March 29, 2017
Guest Post: Alexandra (editor)
Language is a beautiful, voluminous entity. The English language comprises words to describe nearly any phenomenon known to man—nearly, being the key word. Sometimes, the English language falls short. Sometimes, there is no word to describe a sight, sound, or experience. Sometimes, we need more.
I would like to use this platform as a formal declaration of my support of a specific addition to the dictionary: squicky.
You know what squicky is, even if you’ve never deigned to use the word before. Its closest relatives would be “squeamish” or “disgusted,” but neither fit the feeling well enough.
Squeamish means to be physically nauseated.
Disgusted is a reaction upon experiencing something terrible and/or gross.
But squicky is what you feel when your mind reels away in disgust at the idea of something. It’s the “ick ick ick!” feeling that makes you tense up with a moderate amount of revulsion (but not quite as strong as revulsion!). It’s the mental version of nauseated—squeamish, for your brain! And if the squick is strong enough, it may even produce a slight physical reaction, like a curled lip or a tensed chest or a profound grimace.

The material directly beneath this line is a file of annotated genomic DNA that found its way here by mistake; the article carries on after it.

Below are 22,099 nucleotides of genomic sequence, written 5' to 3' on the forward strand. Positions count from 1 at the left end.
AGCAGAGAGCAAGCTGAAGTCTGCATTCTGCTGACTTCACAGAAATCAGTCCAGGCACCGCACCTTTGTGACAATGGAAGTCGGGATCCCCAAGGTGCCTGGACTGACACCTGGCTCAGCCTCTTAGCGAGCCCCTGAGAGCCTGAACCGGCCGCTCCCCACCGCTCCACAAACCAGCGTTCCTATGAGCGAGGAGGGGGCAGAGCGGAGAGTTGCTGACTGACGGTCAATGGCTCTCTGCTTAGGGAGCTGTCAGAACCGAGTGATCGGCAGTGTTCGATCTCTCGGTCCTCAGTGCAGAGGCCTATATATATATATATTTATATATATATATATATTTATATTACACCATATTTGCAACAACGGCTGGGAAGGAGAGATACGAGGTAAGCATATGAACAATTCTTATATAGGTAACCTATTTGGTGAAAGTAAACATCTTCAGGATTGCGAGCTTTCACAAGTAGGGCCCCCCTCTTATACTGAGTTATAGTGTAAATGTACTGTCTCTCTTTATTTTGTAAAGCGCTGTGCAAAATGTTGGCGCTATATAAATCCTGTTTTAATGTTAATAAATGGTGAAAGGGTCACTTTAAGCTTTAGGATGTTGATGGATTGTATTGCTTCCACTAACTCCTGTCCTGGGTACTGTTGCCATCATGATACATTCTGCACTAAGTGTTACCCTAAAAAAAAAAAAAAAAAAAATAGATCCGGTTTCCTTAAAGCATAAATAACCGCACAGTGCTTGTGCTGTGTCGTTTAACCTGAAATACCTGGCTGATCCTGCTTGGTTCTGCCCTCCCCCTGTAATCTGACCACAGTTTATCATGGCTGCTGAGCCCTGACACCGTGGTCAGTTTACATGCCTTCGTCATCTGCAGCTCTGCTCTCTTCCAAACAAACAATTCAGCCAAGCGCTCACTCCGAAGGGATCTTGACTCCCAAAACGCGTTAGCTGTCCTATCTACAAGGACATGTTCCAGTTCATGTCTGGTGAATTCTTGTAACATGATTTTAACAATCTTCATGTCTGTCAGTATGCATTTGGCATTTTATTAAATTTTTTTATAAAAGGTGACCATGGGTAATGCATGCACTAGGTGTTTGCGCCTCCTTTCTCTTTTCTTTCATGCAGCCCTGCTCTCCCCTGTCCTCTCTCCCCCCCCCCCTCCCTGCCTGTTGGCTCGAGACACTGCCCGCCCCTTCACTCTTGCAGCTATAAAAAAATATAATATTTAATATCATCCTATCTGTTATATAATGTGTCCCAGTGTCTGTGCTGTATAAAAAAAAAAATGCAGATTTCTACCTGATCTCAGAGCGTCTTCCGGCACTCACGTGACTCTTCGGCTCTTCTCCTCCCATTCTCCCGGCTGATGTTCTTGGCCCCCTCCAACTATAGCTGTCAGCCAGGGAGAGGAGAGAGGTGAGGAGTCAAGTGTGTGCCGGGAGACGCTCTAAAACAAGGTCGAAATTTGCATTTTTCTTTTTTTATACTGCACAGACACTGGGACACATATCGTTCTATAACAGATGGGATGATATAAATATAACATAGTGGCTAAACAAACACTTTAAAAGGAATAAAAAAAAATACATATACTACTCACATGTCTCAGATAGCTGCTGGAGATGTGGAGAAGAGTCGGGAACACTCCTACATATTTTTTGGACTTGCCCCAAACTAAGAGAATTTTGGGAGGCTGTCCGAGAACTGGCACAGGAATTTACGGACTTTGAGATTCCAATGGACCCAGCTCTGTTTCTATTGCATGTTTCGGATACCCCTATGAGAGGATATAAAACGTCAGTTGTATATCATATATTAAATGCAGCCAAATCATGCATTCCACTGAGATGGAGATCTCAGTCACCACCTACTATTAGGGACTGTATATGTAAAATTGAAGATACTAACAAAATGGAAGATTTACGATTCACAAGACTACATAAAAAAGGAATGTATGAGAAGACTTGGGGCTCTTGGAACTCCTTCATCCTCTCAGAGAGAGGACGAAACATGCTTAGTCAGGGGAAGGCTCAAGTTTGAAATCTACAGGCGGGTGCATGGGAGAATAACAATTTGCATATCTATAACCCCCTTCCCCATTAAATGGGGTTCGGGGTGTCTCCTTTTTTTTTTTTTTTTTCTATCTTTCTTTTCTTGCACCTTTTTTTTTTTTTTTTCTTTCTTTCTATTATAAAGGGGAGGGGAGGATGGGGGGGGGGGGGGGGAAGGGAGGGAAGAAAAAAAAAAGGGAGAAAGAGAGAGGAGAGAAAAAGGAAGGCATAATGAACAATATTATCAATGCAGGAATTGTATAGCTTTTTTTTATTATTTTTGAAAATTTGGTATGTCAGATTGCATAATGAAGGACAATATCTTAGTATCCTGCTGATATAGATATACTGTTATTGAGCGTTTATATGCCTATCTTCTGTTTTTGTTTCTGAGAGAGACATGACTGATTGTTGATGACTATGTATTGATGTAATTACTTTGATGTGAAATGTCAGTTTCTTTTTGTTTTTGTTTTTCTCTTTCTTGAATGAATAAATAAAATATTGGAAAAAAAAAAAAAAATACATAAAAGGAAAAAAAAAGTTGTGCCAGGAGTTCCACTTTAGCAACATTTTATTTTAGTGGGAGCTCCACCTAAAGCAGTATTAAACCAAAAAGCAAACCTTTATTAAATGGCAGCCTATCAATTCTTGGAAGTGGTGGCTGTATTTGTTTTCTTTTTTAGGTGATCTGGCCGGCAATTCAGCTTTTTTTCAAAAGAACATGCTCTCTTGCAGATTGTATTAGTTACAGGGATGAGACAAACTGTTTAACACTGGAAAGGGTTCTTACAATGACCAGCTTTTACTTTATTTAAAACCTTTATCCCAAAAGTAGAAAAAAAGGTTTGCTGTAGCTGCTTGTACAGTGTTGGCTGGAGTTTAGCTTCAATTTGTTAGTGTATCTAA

Squicky is currently on Urban Dictionary and Wiktionary, but that isn’t good enough for me. I need recognition from the greatest linguistic authorities of the modern day. I need squicky in the Oxford English Dictionary. (Or at least dictionary.com—I’m not unreasonable.)
Do you think Webster would take me on? They seem hip.
This is where you come in! The best way to get a new word into the dictionary is for everybody to start using it! So come on, up your vocabulary! As of today, you have increased your repository of language by one! If “swag” could be added to the dictionary, “squicky” can too!
I believe in us, and I believe in squicky.
(I am also currently accepting alternative suggestions to the actual word “squicky,” but with the same definition. For some reason I can’t fathom, I don’t think I could ever use “squicky” in a professional setting…)
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